This is an example of a step-up transformer, since the secondary voltage is higher than the primary voltage.

Example 2: Using the same transformer from Example 1, flip it around so the secondary now acts as the primary. What will be the new secondary voltage?


This is an example of a step-down transformer, since the secondary voltage is lower than the primary voltage.

As you can see from the previous example, either winding of a transformer can be used as the primary, provided the windings have enough turns (enough inductance) to induce a voltage equal to the applied voltage without requiring an excessive current. The windings must also have insulation with a voltage rating sufficient for the voltage present.

Now let’s take a look at what happens when you attach a load to the secondary, as shown in Fig. 3.98.



When a load is attached to the secondary, the secondary current sets up a magnetic field that opposes the field set up by the primary current. For the induced voltage in the primary to equal the applied voltage, the original field must be maintained. The primary must draw enough additional current to set up a field exactly equal and opposite to the field set up by the secondary current. At this point, for practical purposes, we assume that the entire primary current is a result of the secondary load. (This is close to true, since the magnetizing current will be very small in comparison with the primary load current at rated power output.)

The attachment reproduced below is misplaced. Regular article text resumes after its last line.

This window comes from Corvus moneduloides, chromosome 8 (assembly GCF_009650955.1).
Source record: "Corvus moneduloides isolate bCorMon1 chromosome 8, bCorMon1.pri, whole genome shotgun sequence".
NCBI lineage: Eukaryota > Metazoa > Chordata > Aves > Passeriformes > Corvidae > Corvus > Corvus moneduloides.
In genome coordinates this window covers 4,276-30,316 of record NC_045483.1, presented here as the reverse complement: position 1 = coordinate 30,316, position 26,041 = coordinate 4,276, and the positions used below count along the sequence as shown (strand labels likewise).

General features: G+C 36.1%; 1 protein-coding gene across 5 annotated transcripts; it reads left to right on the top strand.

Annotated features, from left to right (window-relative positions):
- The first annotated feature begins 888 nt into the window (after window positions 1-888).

Current Ratio

To figure out the relationship between the primary and secondary currents, consider that an ideal transformer is 100 percent efficient (real transformers are around 65 to 99 percent efficient, depending on make), and then infer that all the power dissipated by the load in the secondary will be equal to the power supplied by the primary source. With the help of the generalized power law, we get:



Plugging our transformer voltage equation (3.1) into the VS term, we get:

Eliminating the VP from both sides, we get the following useful current relation:


(3.2) Ideal transformer current ratio

Example 3: A transformer with a primary of 180 turns and a secondary with 1260 turns is delivering 0.10 A to a load. What is the primary current?

Answer: Rearranging Eq. 3.2 and solving for the primary current: